Affairs, submitted the following

                              R E P O R T

                        [To accompany H.R. 1531]

    The Committee on Homeland Security and Governmental 
Affairs, to which was referred the bill (H.R. 1531) to amend 
title 5, United States Code, to provide a pathway for temporary 
seasonal employees in Federal land management agencies to 
compete for vacant permanent positions under internal merit 
promotion procedures, and for other purposes, having considered 
the same, reports favorably thereon without amendment and 
recommends that the bill do pass.

                                CONTENTS

                                                                   Page
  I. Purpose and Summary..............................................1
 II. Background and Need for the Legislation..........................2
III. Legislative History..............................................3
 IV. Section-by-Section Analysis......................................3
  V. Evaluation of Regulatory Impact..................................4
 VI. Congressional Budget Office Cost Estimate........................5
VII. Changes in Existing Law Made by the Act, as Reported.............5

                         I. Purpose and Summary

    The purpose of H.R. 1531, the Land Management Workforce 
Flexibility Act, is to remove unnecessary regulations that 
prevent long-term temporary seasonal employees from competing 
for vacant permanent positions under the procedures that other 
federal employees enjoy. The Act authorizes qualifying 
employees serving in temporary seasonal appointments to compete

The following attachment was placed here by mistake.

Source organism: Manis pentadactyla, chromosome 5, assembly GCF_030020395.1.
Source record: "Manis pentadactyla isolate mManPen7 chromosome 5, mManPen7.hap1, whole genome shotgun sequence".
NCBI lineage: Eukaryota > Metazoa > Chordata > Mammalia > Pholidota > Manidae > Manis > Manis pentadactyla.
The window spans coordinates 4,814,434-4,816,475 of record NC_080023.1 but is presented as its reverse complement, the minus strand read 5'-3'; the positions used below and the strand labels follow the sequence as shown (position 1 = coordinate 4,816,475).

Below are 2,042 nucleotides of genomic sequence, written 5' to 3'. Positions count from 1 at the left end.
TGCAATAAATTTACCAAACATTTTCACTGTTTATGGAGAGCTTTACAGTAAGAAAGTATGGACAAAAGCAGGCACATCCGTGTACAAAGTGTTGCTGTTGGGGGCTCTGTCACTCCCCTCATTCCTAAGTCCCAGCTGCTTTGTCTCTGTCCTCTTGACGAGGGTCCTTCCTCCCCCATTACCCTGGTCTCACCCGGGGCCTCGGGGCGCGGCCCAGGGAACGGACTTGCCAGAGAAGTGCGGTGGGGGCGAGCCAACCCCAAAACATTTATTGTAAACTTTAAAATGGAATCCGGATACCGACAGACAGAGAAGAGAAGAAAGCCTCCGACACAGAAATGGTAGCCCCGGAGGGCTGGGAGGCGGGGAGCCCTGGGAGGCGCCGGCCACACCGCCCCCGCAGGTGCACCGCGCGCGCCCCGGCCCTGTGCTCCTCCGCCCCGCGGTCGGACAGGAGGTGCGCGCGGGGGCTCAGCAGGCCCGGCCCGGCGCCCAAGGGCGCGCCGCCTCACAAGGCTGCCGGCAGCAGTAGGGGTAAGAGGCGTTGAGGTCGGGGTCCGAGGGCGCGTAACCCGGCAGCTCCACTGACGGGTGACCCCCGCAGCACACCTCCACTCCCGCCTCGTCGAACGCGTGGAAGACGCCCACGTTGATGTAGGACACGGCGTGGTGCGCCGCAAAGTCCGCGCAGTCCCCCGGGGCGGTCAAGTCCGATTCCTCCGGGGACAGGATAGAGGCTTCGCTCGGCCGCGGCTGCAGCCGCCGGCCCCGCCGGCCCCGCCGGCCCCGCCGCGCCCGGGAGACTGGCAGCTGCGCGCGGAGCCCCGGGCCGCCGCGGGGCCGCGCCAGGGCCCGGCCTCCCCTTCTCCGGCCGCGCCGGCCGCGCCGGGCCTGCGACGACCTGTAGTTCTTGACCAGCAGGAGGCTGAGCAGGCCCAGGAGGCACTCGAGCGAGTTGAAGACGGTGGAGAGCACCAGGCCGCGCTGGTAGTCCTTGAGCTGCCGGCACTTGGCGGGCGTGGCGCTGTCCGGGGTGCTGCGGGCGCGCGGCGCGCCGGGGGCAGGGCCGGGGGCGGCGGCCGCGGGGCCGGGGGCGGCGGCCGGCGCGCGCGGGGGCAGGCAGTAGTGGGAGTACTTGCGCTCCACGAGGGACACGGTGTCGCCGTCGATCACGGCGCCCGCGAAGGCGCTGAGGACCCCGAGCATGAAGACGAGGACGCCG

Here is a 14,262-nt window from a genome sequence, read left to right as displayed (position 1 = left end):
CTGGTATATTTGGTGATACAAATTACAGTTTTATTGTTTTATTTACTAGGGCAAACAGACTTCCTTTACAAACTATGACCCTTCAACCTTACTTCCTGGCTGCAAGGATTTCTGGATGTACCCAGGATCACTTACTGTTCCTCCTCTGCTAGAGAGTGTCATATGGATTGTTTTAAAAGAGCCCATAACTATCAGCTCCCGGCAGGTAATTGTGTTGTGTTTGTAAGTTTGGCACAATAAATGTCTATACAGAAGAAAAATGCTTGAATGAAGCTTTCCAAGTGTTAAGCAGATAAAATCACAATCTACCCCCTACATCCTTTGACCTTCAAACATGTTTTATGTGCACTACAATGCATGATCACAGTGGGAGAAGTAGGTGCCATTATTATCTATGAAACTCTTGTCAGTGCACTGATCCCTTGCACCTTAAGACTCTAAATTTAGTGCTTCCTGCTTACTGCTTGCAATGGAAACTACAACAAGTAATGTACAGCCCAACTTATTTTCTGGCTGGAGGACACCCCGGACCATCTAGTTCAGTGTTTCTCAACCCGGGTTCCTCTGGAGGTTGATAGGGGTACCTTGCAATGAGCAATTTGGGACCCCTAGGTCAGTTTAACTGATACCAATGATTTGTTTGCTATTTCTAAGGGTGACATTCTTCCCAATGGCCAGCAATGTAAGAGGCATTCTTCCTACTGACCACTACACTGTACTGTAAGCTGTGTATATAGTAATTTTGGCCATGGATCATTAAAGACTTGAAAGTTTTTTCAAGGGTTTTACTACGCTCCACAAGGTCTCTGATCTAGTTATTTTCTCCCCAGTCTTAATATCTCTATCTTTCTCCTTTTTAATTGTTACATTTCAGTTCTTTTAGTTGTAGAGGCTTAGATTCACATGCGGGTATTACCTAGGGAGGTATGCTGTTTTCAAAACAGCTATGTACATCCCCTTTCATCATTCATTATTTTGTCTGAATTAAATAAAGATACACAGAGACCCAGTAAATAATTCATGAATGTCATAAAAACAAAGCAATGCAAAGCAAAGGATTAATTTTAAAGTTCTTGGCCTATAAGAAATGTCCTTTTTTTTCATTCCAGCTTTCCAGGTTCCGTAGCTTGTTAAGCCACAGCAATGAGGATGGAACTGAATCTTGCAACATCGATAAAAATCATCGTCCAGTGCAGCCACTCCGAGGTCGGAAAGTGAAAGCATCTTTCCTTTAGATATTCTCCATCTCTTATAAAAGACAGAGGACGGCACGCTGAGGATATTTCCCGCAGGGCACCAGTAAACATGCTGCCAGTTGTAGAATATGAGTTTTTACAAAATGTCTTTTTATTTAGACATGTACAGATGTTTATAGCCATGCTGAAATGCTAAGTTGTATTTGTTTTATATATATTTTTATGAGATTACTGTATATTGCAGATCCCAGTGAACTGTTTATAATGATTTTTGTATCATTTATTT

for vacant permanent positions under internal merit promotion 
procedures. H.R. 1531 does not affect the number of federal 
jobs or the salaries paid to federal employees; it simply 
allows greater and more common-sense competition for vacant 
permanent positions.

              II. Background and the Need for Legislation

    Federal agencies are authorized to make temporary 
appointments to fill positions that do not require an employe's 
services on a permanent basis, such as those that are not 
expected to last more than one year.\1\ Some of these positions 
are seasonal positions and are repeatedly extended on an annual 
basis for no more than six months at a time.\2\ Many of the 
individuals who fill these positions have done so year after 
year, in some cases racking up decades of experience.\3\ 
Temporary seasonal employees at land management agencies (the 
Forest Service, Land Management Bureau, National Park Service, 
Fish and Wilflife Service, Indian Affairs Bureau and 
Reclamation Bureau) can work no more than six months per year, 
and receive few benefits.\4\
---------------------------------------------------------------------------
    \1\5 C.F.R. Sec. 316.401(a), (d) (1994).
    \2\5 C.F.R. Sec. 316.401(d) (1994).
    \3\Information provided by the National Federation of Federal 
Employees to Committee staff (June, 2015), available at http://
www.nffe-fsc.org/documents3/20150406-temp-reform-brief-150406.pdf.
    \4\5 C.F.R. Sec. 316.401(d) (1994); U.S. Gov't Accountability 
Office, GAO-02-296, Data Do Not Identify if Temporary Employees Work 
for Extended Periods, 7 (2002), available at http://www.gao.gov/
new.items/d02296.pdf.
---------------------------------------------------------------------------
    Regardless of how long temporary employees have performed 
the exact same job, year after year, they are ineligible to 
compete for vacant permanent positions under internal merit